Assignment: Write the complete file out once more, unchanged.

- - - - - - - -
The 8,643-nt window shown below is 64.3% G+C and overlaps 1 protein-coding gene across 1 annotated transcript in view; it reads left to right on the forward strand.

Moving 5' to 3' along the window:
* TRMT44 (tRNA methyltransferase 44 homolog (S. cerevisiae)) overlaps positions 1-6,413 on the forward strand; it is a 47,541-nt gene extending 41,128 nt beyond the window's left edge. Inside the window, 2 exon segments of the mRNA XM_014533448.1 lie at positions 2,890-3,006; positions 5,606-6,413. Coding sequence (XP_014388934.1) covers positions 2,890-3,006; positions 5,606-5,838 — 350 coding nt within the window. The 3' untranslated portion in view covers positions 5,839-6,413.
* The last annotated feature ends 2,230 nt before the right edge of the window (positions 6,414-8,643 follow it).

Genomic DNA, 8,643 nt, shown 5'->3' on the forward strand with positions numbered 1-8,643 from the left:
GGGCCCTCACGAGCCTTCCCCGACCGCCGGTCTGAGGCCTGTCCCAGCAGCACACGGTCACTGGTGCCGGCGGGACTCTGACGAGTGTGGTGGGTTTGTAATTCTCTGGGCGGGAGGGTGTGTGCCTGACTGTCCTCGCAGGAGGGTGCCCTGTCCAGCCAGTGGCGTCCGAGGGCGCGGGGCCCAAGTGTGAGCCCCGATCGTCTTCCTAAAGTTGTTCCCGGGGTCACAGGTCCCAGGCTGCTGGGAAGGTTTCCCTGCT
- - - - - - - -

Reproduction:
The 8,643-nt window shown below is 64.3% G+C and overlaps 1 protein-coding gene across 1 annotated transcript in view; it reads left to right on the forward strand.

Moving 5' to 3' along the window:
* TRMT44 (tRNA methyltransferase 44 homolog (S. cerevisiae)) overlaps positions 1-6,413 on the forward strand; it is a 47,541-nt gene extending 41,128 nt beyond the window's left edge. Inside the window, 2 exon segments of the mRNA XM_014533448.1 lie at positions 2,890-3,006; positions 5,606-6,413. Coding sequence (XP_014388934.1) covers positions 2,890-3,006; positions 5,606-5,838 — 350 coding nt within the window. The 3' untranslated portion in view covers positions 5,839-6,413.
* The last annotated feature ends 2,230 nt before the right edge of the window (positions 6,414-8,643 follow it).

Genomic DNA, 8,643 nt, shown 5'->3' on the forward strand with positions numbered 1-8,643 from the left:
GGGCCCTCACGAGCCTTCCCCGACCGCCGGTCTGAGGCCTGTCCCAGCAGCACACGGTCACTGGTGCCGGCGGGACTCTGACGAGTGTGGTGGGTTTGTAATTCTCTGGGCGGGAGGGTGTGTGCCTGACTGTCCTCGCAGGAGGGTGCCCTGTCCAGCCAGTGGCGTCCGAGGGCGCGGGGCCCAAGTGTGAGCCCCGATCGTCTTCCTAAAGTTGTTCCCGGGGTCACAGGTCCCAGGCTGCTGGGAAGGTTTCCCTGCT